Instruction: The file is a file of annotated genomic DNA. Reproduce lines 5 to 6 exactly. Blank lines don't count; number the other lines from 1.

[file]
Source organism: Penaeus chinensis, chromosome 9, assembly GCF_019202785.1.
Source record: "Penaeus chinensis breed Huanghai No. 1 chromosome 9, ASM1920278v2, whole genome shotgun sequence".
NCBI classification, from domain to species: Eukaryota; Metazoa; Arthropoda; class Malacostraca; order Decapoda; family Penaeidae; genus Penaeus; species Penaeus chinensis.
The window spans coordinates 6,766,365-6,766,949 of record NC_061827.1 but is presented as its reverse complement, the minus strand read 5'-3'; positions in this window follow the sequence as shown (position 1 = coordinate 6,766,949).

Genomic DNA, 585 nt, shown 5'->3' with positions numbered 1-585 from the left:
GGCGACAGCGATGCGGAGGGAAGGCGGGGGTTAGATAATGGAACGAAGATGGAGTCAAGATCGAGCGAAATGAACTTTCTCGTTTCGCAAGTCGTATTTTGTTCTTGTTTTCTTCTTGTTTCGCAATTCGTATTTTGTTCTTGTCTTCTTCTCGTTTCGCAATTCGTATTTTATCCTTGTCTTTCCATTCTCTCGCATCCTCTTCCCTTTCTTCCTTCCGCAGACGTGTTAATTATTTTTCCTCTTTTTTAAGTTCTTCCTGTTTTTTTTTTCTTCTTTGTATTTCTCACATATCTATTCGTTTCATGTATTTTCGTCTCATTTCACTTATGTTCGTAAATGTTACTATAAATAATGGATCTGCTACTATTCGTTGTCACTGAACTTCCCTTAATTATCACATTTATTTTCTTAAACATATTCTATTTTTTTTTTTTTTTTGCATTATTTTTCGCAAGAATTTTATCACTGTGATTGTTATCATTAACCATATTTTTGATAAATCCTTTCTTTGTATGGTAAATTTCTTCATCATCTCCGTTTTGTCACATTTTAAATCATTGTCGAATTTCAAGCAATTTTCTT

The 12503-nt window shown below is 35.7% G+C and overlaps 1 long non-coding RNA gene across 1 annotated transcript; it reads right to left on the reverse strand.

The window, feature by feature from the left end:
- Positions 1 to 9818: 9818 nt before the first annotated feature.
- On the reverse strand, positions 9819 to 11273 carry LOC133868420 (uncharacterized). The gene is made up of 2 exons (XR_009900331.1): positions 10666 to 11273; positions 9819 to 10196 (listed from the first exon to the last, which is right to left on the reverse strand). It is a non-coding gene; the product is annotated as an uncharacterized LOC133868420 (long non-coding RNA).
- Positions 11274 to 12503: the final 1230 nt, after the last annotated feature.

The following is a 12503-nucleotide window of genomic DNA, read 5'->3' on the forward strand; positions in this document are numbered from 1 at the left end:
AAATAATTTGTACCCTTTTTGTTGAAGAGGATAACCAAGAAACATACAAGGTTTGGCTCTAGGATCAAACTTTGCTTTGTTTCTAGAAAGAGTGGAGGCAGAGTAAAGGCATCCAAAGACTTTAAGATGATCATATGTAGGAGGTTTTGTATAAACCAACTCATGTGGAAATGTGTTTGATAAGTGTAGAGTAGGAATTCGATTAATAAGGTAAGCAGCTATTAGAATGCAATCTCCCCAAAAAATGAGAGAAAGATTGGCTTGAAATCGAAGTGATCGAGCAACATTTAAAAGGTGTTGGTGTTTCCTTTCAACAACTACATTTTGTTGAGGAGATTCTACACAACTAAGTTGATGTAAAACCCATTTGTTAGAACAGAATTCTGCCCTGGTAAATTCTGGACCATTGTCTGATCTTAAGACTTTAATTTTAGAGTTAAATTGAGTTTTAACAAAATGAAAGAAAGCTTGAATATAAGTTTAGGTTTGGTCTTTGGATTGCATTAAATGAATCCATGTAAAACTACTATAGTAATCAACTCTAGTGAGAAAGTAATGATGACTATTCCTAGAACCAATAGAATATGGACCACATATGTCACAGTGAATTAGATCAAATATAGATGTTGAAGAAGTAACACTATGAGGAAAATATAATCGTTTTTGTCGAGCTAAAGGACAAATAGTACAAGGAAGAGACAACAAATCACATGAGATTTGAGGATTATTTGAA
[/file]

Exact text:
Genomic DNA, 585 nt, shown 5'->3' with positions numbered 1-585 from the left:
GGCGACAGCGATGCGGAGGGAAGGCGGGGGTTAGATAATGGAACGAAGATGGAGTCAAGATCGAGCGAAATGAACTTTCTCGTTTCGCAAGTCGTATTTTGTTCTTGTTTTCTTCTTGTTTCGCAATTCGTATTTTGTTCTTGTCTTCTTCTCGTTTCGCAATTCGTATTTTATCCTTGTCTTTCCATTCTCTCGCATCCTCTTCCCTTTCTTCCTTCCGCAGACGTGTTAATTATTTTTCCTCTTTTTTAAGTTCTTCCTGTTTTTTTTTTCTTCTTTGTATTTCTCACATATCTATTCGTTTCATGTATTTTCGTCTCATTTCACTTATGTTCGTAAATGTTACTATAAATAATGGATCTGCTACTATTCGTTGTCACTGAACTTCCCTTAATTATCACATTTATTTTCTTAAACATATTCTATTTTTTTTTTTTTTTTGCATTATTTTTCGCAAGAATTTTATCACTGTGATTGTTATCATTAACCATATTTTTGATAAATCCTTTCTTTGTATGGTAAATTTCTTCATCATCTCCGTTTTGTCACATTTTAAATCATTGTCGAATTTCAAGCAATTTTCTT